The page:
Come, Let Me Guide You explores the intimate communication between author Susan Krieger and her guide dog Teela over the 10-year span of their working life together.
This is a book about being led by a dog to new places in the world and new places in the self, a book about facing life's challenges outwardly and within, and about reading those clues—those deeply felt signals—that can help guide the way. It is also, more broadly, about the importance of intimate connection in human-animal relationships, academic work, and personal life.
In her previous book, Traveling Blind: Adventures in Vision with a Guide Dog by My Side, Krieger focused on her first two years with Teela, her lively Golden Retriever-Yellow Labrador. Come, Let Me Guide You continues the narrative, beginning at the moment the author must confront Teela's retirement and then reflecting on the span of their relationship. These emotionally moving stories offer the reader personal entrée into a life of increasing pleasure and insight as Krieger describes how her relationship with her guide dog has had far-reaching effects, not only on her abilities to navigate the world while blind, but also on her writing and teaching, her ability to face loss, and her sense of self.
Come, Let Me Guide You is an invaluable contribution to the literature on human-animal communication and on the guide-dog-human experience, as well as to disability and feminist ethnographic studies. It shows how a relationship with a guide dog is unique among bonds, for it rests upon highly regulated connections yet touches deep emotional chords. For Krieger, those chords have resulted in these memorable stories, often humorous and playful, always instructive, and generative of broader insight.
PART I: SHARING THE ROAD
Chapter 1: An Older Guide Dog
Chapter 2: When She Was Young
Chapter 3: This Furry Companion
Chapter 4: Our Intimate Bond
PART II: SEARCHING FOR SIGHT
Chapter 5: Framing My Pictures
Chapter 6: In Search of a Camera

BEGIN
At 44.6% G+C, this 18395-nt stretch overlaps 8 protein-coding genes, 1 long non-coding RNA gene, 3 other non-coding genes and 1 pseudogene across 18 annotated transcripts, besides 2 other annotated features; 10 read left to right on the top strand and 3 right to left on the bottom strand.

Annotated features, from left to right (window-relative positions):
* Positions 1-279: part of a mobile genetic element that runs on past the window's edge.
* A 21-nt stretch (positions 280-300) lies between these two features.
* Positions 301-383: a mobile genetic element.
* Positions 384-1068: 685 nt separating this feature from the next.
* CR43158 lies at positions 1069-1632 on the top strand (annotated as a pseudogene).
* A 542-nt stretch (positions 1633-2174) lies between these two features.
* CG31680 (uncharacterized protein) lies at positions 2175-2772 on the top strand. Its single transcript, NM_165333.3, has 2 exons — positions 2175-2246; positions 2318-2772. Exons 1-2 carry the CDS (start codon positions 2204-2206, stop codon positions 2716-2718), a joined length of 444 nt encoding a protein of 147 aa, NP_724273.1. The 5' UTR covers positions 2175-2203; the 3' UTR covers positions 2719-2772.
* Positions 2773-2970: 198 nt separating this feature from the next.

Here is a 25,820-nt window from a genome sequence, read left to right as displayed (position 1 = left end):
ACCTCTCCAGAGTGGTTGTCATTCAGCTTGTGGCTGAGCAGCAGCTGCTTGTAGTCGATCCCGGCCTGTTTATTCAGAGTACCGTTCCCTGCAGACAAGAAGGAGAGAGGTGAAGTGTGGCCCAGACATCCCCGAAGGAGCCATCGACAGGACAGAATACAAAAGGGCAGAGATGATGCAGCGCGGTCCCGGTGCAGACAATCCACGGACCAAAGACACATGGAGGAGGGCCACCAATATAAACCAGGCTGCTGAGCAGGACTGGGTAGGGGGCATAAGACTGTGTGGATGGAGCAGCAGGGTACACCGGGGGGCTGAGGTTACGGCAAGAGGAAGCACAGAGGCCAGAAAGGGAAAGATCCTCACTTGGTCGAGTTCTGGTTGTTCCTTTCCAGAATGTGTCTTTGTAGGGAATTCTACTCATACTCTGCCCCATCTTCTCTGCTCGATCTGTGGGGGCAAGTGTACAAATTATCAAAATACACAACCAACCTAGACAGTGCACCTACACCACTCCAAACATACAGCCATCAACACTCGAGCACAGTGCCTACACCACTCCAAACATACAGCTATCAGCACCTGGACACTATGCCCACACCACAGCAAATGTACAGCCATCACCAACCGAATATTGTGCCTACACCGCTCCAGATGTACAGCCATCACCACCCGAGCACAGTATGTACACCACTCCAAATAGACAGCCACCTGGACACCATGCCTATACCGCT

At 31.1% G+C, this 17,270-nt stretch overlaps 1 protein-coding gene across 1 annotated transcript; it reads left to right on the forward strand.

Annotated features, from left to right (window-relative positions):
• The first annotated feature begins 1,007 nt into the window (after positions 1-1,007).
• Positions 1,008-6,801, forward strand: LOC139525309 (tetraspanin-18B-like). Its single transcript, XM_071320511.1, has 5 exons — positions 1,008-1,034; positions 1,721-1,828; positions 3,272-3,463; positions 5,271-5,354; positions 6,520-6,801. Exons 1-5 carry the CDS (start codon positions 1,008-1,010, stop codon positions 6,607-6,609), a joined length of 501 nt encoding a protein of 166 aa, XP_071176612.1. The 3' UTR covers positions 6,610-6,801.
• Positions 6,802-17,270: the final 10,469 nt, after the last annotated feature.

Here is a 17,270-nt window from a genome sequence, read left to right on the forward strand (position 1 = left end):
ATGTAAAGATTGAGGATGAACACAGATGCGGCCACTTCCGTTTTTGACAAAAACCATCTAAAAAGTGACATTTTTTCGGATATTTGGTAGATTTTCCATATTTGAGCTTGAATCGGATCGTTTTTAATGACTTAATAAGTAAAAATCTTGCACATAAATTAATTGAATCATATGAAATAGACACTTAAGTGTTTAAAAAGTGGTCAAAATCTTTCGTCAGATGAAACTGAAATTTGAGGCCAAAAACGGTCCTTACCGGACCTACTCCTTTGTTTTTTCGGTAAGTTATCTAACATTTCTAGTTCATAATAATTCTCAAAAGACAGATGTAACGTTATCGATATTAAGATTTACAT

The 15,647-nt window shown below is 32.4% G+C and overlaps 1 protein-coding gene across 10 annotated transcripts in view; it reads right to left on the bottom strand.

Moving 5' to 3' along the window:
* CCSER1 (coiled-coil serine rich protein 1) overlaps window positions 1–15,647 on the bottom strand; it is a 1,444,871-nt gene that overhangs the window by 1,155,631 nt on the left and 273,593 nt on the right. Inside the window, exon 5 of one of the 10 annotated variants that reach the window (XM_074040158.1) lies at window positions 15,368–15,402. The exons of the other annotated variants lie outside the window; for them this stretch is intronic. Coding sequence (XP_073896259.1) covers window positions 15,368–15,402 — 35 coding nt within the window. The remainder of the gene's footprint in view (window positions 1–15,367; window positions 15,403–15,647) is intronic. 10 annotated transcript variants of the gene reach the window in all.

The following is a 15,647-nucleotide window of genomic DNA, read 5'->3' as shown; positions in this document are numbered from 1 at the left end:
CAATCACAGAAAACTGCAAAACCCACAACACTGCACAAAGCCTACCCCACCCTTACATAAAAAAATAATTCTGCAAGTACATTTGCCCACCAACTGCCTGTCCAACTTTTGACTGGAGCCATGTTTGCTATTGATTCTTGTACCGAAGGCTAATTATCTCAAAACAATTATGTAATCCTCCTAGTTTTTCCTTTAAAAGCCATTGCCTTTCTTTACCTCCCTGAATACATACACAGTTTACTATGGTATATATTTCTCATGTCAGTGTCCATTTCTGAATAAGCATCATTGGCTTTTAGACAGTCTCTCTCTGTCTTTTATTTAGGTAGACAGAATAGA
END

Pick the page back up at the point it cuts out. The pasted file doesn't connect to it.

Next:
Chapter 7: On Not Seeing the Ground
PART III: WEATHERING LIFE’S LOSSES
Chapter 8: On a Distant Hillside
Chapter 9: My Mother’s Bracelet
Chapter 10: Visiting Her Memory
Chapter 11: Writing My Way through It
PART IV: SEEKING CONNECTION
Chapter 12: The Art of the Intimate Narrative
Chapter 13: Women and Disabilities
Chapter 14: A New Pair of Eyes
Susan Krieger, a sociologist and writer, teaches in the Program in Feminist, Gender, and Sexuality Studies at Stanford University. She is the author of six previously published books: Traveling Blind: Adventures in Vision with a Guide Dog by My Side (Purdue University Press, 2010), Things No Longer There: A Memoir of Losing Sight and Finding Vision (University of Wisconsin Press, 2005), The Family Silver: Essays on Relationships among Women (University of California Press, 1996), Social Science and the Self: Personal Essays on an Art Form (Rutgers University Press, 1991), The Mirror Dance: Identity in a Women’s Community (Temple University Press, 1983), and Hip Capitalism (Sage Publications, 1979).
"Come, Let Me Guide You conveys in vivid detail what life is like with a guide dog. It is a luminous record of friendship, mutual caring, communication, and exquisite sensitivity between a human being and an animal. This is a beautiful book that deserves a broad readership." —Shelley Fisher Fishkin, editor of Mark Twain's Book of Animals
"Feminist ethnographer Susan Krieger continues to reveal the gifts of blindness in her story of interspecies communion with her guide dog, Teela. At her wedding, the dinner table, the classroom, Teela expands Krieger's family in fresh ways. Their profound rapport goes beyond pet or prosthesis to an interdependent working companion relation of mutual recognition and reliance." — Rosemarie Garland-Thomson, author of Extraordinary Bodies: Figuring Physical Disability in American Culture and Literature
"Susan Krieger continues to amaze me with her ability to take on the 'brave space' of facing life's challenges as a blind woman, scholar, teacher, daughter, partner, and—most importantly—co-traveler with her guide dog Teela." —Esther Rothblum, Professor of Women's Studies, San Diego State University
"Susan Krieger's account of her ten years with Teela, her guide dog, is a moving look at the blossoming of a human-canine relationship, and much more as well. Krieger is a sociologist and a feminist studies professor at Stanford who began gradually losing her vision two decades ago. Her intimate relationship with Teela and her descriptions of how the two of them began to radically change each others' lives will seem familiar to anyone who has a deep bond with an other-than-human companion. It is also an emotional look at life's changes. Krieger discusses her battle with vision loss and Teela's role in helping her cope. In addition, the book details how, after Teela began getting close to retirement, the pair's relationship would change again as a new guide dog moves in—a subject rarely discussed in more conventional narratives. Come, Let Me Guide You is a lovely and important book for anyone interested in the precarious nature of identity and in shifting relationships—human/human and human/non-human." —Margo DeMello, author of Animals and Society: An Introduction to Human-Animal Studies